Monday, 13 July 2015

Hardly original

David Cameron is prepared to look at making workers pay into flexible saving accounts to fund their own sick pay or unemployment benefits, Downing Street has confirmed. The idea was first floated by Iain Duncan Smith, the work and pensions secretary, who said he was “very keen” to have a debate about encouraging people to use personal accounts to save for unemployment or illness, even though it is not official government policy.

This will be funny. We'll get to see the left in full hyperventilation mode - completely ignorant of their own history. After World War 2, the government had little idea how to run a welfare state and so consulted a great many private and non-profit enterprises. One of the architects was a friendly society called National Friendly, which still exists today as a private health insurer.

Unlike normal insurance companies, it has members rather than shareholders who each manage their own deposit accounts that can be used either as savings or as sick pay or even to cover the cost of treatment. It's practically unheard of as a mechanism which makes it unique in the modern insurance market but it's a product they offer which hasn't deviated much from its original design for about a hundred years. It did well not to be nationalised by the state at the birth of the NHS because it worked so well. Even now, it's a decent company - apart from one or two shady marketing practices.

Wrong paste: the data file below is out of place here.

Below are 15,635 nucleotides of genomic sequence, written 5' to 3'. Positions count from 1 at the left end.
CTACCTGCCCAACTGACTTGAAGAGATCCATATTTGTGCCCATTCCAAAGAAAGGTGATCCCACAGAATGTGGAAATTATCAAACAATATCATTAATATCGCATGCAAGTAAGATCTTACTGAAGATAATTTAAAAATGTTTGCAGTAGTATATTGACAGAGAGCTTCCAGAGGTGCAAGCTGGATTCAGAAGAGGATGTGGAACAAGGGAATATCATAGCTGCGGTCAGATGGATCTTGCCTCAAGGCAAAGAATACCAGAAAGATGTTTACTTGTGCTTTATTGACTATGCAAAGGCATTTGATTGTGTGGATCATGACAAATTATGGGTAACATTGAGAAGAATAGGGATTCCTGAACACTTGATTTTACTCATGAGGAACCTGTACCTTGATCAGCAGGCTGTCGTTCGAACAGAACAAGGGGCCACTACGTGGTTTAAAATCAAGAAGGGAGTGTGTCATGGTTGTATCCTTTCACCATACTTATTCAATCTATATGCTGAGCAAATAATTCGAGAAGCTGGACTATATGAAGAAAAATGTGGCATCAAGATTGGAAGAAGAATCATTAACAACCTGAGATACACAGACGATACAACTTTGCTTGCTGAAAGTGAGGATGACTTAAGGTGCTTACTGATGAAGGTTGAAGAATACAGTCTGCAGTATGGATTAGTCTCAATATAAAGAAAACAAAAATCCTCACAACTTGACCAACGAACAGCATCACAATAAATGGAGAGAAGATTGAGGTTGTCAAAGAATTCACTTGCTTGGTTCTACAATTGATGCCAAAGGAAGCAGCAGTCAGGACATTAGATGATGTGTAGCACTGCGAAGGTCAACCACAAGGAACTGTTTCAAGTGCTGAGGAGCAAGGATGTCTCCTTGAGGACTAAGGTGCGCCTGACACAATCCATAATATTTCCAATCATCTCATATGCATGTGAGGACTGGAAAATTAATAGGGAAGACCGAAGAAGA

It was this mechanism that was eventually copied but sadly turned into what we now laughingly know as National Insurance. Such cover from a friendly society is surprisingly affordable - less than I have ever paid for NI in a month. Not only can it work - it does work, and because they tend to be smaller operations there is competition between them, but also far less opportunity for fraud and corruption - unlike the government ponzi scheme we have now which is totally unfunded.

That said, it is only effective up to a point, and have argued elsewhere that it wouldn't now function without a basic fallback level of state provision that deals with the less predictable healthcare costs - but have argued these should be university hospitals funded entirely by student fees, working especially hard to become the global leader in medical training.

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